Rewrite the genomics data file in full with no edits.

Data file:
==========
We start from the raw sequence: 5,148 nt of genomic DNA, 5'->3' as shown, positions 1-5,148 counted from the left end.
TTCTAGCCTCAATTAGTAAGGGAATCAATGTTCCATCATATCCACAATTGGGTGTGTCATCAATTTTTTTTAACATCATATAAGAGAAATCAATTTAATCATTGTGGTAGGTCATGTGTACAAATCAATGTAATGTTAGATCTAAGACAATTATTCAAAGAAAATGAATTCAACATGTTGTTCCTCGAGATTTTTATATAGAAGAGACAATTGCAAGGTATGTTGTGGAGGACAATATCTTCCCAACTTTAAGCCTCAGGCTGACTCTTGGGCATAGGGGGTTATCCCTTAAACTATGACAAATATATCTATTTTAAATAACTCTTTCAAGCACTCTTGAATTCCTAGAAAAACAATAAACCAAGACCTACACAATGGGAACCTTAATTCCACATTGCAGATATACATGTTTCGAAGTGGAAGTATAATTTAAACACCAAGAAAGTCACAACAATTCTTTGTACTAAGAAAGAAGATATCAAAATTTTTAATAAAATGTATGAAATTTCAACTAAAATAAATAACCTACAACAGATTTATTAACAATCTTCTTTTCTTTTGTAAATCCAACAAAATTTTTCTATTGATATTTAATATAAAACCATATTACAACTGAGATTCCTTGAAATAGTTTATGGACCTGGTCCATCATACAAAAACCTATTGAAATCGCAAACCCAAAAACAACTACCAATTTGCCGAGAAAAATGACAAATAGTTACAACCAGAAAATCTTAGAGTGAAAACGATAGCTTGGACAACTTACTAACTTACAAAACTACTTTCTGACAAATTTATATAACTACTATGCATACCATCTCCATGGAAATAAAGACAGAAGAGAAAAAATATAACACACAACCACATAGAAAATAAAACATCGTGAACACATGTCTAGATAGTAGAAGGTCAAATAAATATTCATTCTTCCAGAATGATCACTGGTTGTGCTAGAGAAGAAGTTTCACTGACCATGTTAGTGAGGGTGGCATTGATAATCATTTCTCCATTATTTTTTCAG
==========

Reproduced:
We start from the raw sequence: 5,148 nt of genomic DNA, 5'->3' as shown, positions 1-5,148 counted from the left end.
TTCTAGCCTCAATTAGTAAGGGAATCAATGTTCCATCATATCCACAATTGGGTGTGTCATCAATTTTTTTTAACATCATATAAGAGAAATCAATTTAATCATTGTGGTAGGTCATGTGTACAAATCAATGTAATGTTAGATCTAAGACAATTATTCAAAGAAAATGAATTCAACATGTTGTTCCTCGAGATTTTTATATAGAAGAGACAATTGCAAGGTATGTTGTGGAGGACAATATCTTCCCAACTTTAAGCCTCAGGCTGACTCTTGGGCATAGGGGGTTATCCCTTAAACTATGACAAATATATCTATTTTAAATAACTCTTTCAAGCACTCTTGAATTCCTAGAAAAACAATAAACCAAGACCTACACAATGGGAACCTTAATTCCACATTGCAGATATACATGTTTCGAAGTGGAAGTATAATTTAAACACCAAGAAAGTCACAACAATTCTTTGTACTAAGAAAGAAGATATCAAAATTTTTAATAAAATGTATGAAATTTCAACTAAAATAAATAACCTACAACAGATTTATTAACAATCTTCTTTTCTTTTGTAAATCCAACAAAATTTTTCTATTGATATTTAATATAAAACCATATTACAACTGAGATTCCTTGAAATAGTTTATGGACCTGGTCCATCATACAAAAACCTATTGAAATCGCAAACCCAAAAACAACTACCAATTTGCCGAGAAAAATGACAAATAGTTACAACCAGAAAATCTTAGAGTGAAAACGATAGCTTGGACAACTTACTAACTTACAAAACTACTTTCTGACAAATTTATATAACTACTATGCATACCATCTCCATGGAAATAAAGACAGAAGAGAAAAAATATAACACACAACCACATAGAAAATAAAACATCGTGAACACATGTCTAGATAGTAGAAGGTCAAATAAATATTCATTCTTCCAGAATGATCACTGGTTGTGCTAGAGAAGAAGTTTCACTGACCATGTTAGTGAGGGTGGCATTGATAATCATTTCTCCATTATTTTTTCAG